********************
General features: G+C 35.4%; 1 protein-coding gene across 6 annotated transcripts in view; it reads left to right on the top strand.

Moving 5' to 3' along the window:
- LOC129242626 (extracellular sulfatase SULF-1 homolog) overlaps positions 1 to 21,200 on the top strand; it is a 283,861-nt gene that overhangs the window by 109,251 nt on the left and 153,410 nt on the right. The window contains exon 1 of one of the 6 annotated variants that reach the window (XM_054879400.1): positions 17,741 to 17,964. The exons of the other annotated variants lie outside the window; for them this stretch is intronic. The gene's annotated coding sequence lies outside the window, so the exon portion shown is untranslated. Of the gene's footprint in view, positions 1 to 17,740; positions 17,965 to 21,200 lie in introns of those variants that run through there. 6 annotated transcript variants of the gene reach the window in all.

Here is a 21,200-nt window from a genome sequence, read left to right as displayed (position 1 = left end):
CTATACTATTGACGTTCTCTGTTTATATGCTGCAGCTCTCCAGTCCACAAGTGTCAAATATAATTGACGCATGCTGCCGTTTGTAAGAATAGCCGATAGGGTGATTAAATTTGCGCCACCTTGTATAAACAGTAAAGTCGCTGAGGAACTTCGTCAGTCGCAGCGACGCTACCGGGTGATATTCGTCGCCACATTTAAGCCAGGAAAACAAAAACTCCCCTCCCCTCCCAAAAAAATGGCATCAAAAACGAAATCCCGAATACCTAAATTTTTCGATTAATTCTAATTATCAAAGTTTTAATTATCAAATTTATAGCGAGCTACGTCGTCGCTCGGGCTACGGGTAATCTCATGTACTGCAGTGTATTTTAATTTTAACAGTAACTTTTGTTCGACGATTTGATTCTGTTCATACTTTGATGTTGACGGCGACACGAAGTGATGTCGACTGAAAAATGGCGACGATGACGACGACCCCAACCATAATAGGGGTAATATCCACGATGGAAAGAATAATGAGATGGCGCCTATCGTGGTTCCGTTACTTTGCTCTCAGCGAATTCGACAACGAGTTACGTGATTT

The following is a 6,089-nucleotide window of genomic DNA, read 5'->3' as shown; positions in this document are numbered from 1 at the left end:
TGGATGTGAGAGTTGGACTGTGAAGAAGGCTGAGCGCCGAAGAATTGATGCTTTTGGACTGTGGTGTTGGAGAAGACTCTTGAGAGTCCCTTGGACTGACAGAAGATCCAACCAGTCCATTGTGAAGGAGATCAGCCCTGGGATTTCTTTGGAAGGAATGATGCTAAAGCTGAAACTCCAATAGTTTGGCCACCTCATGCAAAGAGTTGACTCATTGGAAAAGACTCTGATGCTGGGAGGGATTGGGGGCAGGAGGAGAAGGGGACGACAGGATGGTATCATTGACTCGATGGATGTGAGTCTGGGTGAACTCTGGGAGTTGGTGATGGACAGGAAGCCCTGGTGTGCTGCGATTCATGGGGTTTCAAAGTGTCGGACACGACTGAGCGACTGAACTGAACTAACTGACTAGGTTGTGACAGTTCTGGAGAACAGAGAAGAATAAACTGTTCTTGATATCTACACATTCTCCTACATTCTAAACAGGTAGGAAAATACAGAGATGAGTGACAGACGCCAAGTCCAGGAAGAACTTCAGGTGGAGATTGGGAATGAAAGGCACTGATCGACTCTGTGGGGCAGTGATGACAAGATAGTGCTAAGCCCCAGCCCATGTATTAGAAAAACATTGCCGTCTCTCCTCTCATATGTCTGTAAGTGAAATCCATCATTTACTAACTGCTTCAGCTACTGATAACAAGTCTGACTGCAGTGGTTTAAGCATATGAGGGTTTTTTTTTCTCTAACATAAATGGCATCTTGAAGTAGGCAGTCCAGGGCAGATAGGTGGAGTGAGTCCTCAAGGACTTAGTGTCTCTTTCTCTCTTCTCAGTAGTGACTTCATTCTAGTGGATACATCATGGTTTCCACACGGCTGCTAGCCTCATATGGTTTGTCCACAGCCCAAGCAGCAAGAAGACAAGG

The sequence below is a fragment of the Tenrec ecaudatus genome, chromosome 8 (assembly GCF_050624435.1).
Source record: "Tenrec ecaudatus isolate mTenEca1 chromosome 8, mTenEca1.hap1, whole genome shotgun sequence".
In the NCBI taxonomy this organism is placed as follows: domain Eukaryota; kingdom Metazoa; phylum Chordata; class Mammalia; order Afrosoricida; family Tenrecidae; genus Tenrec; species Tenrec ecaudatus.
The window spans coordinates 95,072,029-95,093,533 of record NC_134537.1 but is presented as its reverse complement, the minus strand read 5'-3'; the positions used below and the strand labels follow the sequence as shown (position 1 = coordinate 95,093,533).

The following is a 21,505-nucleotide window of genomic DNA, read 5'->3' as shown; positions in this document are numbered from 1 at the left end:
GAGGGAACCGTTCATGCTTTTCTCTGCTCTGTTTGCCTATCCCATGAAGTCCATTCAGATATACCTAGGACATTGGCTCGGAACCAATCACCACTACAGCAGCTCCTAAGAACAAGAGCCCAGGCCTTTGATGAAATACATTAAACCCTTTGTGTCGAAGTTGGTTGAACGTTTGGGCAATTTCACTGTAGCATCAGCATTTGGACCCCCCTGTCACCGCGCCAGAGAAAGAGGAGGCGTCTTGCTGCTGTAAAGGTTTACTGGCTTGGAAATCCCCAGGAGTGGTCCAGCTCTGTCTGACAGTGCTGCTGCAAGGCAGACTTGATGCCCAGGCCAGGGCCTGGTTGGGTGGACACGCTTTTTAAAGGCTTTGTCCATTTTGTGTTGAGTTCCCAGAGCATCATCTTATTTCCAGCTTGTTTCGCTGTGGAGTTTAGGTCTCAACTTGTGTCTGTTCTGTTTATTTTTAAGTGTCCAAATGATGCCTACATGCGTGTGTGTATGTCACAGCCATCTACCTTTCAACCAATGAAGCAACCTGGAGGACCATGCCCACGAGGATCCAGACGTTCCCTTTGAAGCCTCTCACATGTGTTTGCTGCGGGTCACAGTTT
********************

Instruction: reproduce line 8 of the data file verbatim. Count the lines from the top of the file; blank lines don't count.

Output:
The sequence below is a fragment of the Tenrec ecaudatus genome, chromosome 8 (assembly GCF_050624435.1).